On Burger King’s New Mac N’ Cheetos

Any regular follower knows that we here at Abnormal Use love an entertaining headline about the trials and tribulations of the food service industry. From hot coffee burns to heart attacks involving “triple bypass” burgers, the world of food and drink has given us much to write about over the years. Why are these stories so engaging? Maybe it is because we can all relate to the everyday people involved. We have each spent our fair share of time eating at a franchised chain restaurant or sitting in a drive-thru line. Or perhaps it’s because our articles are drafted during a lunch break, subconsciously leading our trusty writers to focus on topics that give them an appetite. But we are entering dark times in the food service industry.  After opening our Internet browser this morning and reading today’s headlines, we fear the end is near. They have simply gone too far. I cannot – and will not – get on board with this. Behold, faithful readers, Burger King’s new Mac N’ Cheetos:

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That’s right, folks. Soak it up in all its greasy, cheesy, consumeristic glory. Deep-fried sticks of macaroni and cheese encrusted with Cheetos-flavored breading. This writer is a big supporter of restaurant chains and snacking brands partnering together to promote their products under the right circumstances. Taco Bell’s Doritos Locos Taco? Amazing (especially in Cool Ranch flavor). By the way, does anyone really know what those blue flakes on the Cool Ranch Doritos are made of? They need to start selling those bad-boys by the jar in the grocery store. I’d sprinkle them on every dish in place of salt and pepper. But I digress. Back to the offensive issue at hand. Burger King seems to be trying to run with the success and overall deliciousness of Taco Bell’s Doritos Locos Taco by rolling out this sad excuse of a snack. Cheetos are incredible. Mac and cheese is a classic American dish. However, there is no circumstance under which they should be served as one item. Hey, I’m just one guy. And I am certainly no foodie. But if you ask me, this is troubling.

Off-Duty Deputy Punched After Getting Between Food and “Hangry” Customer, Deputy Lucky To Be Alive

On behalf of myself, my wife, and my young children, I would like to take a moment to thank Oklahoma County resident Lindsay Williams for her courage and willingness to take drastic measures to bring national awareness to an all-too common medical condition that is tearing our communities apart. Ms. Williams, we owe you a debt of gratitude for doing what was necessary to bring this unfortunate disease into the national spotlight.

On April 1st at around 12:30 p.m, Ms. Williams was dining at a local Oklahoma City establishment when, through no fault of her own, she was forced to assault a fellow customer. You see, Williams was hungry that day. Scratch that, she was hangry. If you aren’t a member of the medical community, you may be asking yourself – what is “hangry”? The American Journal of Absurd and Fabricated Medical Conditions describes hanger as “a sudden breakdown of mental and emotional stability resulting from extreme hunger.” According to a 2015 study by the National Hunger-Induced Rage Association, this tragic condition affects over five million U.S. citizens every year. Common side effects include uncontrolled screaming at children and pets; sudden outbursts of hysterical crying; and violence towards inanimate objects. In rare circumstances, patients suffering from extreme hanger can experience vivid dreams of entering into a Nathan’s Hot Dog Eating contest.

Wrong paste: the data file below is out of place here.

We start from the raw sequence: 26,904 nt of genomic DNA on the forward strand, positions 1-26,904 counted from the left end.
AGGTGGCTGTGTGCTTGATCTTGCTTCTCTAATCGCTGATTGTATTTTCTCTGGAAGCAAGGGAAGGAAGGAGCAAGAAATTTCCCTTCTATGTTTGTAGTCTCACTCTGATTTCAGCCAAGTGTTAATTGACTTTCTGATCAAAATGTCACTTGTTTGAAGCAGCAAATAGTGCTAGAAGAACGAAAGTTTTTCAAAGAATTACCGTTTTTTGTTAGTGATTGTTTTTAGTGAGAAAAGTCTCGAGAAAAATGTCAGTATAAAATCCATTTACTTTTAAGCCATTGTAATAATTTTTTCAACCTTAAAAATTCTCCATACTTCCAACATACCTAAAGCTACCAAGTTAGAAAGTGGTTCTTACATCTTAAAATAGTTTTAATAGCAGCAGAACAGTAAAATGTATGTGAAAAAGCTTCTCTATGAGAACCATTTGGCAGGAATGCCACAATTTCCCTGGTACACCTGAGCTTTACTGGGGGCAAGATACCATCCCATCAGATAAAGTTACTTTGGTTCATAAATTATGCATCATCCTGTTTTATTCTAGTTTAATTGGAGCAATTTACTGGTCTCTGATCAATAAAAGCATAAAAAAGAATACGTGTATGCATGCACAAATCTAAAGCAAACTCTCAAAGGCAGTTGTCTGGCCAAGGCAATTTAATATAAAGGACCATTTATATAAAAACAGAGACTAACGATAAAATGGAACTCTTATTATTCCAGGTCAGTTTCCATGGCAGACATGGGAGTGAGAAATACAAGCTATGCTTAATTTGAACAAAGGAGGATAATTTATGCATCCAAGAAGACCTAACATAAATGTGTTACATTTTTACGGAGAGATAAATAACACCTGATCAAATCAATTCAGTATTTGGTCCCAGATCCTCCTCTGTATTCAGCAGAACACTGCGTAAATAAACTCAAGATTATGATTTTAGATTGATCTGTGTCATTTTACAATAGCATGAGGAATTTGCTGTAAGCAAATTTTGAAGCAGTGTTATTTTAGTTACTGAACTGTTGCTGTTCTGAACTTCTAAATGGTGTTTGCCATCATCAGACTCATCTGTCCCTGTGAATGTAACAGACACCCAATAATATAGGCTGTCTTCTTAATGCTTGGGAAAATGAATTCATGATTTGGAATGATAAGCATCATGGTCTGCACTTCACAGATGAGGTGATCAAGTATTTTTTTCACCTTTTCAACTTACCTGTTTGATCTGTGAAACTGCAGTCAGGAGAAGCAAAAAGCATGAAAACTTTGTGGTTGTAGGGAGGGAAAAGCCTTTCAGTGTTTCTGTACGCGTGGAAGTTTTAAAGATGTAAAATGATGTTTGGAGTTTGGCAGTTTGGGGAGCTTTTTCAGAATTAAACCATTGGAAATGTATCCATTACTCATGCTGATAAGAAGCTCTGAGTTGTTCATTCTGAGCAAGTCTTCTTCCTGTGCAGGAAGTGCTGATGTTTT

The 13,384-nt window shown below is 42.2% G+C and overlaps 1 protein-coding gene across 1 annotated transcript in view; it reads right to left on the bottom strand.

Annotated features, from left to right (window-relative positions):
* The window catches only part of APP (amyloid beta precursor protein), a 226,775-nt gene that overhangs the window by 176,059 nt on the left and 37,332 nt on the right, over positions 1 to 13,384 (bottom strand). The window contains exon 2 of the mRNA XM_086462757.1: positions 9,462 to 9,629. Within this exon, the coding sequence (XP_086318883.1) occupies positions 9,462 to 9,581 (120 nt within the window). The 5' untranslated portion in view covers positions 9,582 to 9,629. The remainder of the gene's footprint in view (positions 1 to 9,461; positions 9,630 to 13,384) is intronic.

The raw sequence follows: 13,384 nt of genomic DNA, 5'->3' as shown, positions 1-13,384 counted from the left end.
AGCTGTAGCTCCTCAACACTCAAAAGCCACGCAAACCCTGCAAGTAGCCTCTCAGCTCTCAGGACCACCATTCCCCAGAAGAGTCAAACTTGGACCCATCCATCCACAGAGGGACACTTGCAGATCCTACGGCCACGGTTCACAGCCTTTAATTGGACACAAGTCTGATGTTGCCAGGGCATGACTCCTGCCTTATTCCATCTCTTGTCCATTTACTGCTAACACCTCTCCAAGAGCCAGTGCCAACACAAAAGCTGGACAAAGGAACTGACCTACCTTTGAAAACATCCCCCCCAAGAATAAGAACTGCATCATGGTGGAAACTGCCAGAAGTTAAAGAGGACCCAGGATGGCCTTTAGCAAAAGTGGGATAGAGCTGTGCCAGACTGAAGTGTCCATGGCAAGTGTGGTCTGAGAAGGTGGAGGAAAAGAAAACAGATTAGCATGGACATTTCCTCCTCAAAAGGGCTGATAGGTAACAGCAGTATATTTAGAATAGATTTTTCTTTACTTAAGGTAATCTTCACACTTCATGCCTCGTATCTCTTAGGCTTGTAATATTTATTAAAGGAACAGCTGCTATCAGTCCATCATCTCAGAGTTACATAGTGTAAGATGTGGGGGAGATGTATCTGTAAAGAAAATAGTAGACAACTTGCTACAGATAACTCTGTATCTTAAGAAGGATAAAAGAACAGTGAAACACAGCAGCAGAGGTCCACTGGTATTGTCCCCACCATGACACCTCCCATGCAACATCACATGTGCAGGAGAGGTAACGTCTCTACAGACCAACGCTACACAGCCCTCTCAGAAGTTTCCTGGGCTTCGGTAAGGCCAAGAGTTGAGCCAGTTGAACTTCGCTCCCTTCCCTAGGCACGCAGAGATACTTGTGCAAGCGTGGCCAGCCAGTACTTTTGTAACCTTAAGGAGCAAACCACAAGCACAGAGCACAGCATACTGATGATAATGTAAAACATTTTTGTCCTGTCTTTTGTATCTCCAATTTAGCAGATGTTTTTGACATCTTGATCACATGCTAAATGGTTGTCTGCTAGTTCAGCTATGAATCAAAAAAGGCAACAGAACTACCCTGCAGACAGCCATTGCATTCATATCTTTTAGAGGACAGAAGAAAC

Needless to say, Ms. Williams was not someone to be trifled with on the afternoon of April 1st as the hanger flowed through her veins (and stomach). Her first visit to the restaurant’s salad bar went as anyone would expect. She made a beautiful, plush salad using her bare hands to select ingredients for her plate. Did she use the fancy salad tongs provided by the restaurant? Of course not. She was hangry. There’s no time for frilly utensils when your stomach is growling like grizzly bear and your blood is reaching a boiling point. Apparently the first salad didn’t tame the beast because shortly thereafter, Williams returned to the salad bar for round two. As she compiled the freshest ingredients onto her plate, a fellow customer had the audacity to confront Williams about the use of her bare hands to make the salad. BIG MISTAKE. Acting in what any hangry person would deem to be an appropriate fashion, Williams turned to the customer and promptly punched her in the nose.

Williams didn’t know the stranger was an off-duty deputy with the Oklahoma County Sheriff’s Department. But as a husband and father who often has to identify the early signs of hanger to diffuse potentially nuclear situations around the house, I have no doubt the deputy ignored the tell-tale symptoms of hanger displayed by Ms. Williams. Call it a sudden medical emergency, temporary insanity or assumption of risk… but I give Ms. Williams a pass on this one.

The Perils Of Marijuana Tourism In Colorado

Gloves? Check. Goggles? Check. Ski pants? Check. Heath insurance information and money for the co-pay? Check. That’s right. If you’re headed out west for an epic trip to shred the fresh snowfall in Colorado, you may want to bring a hospital bag just in case. We’re not talking about the risk of a cast for a broken bone suffered while attempting to channel your inner Shawn White at the resort’s terrain park. Or even getting stitches after taking a tumble walking out of a local pub following an hour or two of après-ski. No, we’re talking about treatment for a full-on psychotic episode. Because according to a recent article by the Associated Press, if you plan to take part in the growing (pun intended) marijuana tourism industry during your time in the Centennial State, you are statistically more likely to end up in a hospital ER than your local counterpart. In 2014, the year recreational marijuana sales were legalized in Colorado, the number of emergency room visits by tourists related to marijuana use nearly doubled from the prior year. The most common ailments reported by tourists and visitors in the study were psychiatric in nature, including aggressive behavior and hallucinations. Perhaps you are thinking those numbers reflect a rush of college coeds who rerouted their spring break plans from Panama City to Denver to participate in a week long botany class? Nope. The median age for visitors reporting to the ER with marijuana-related issues in the study was 35.5 years. So much for blaming millennials.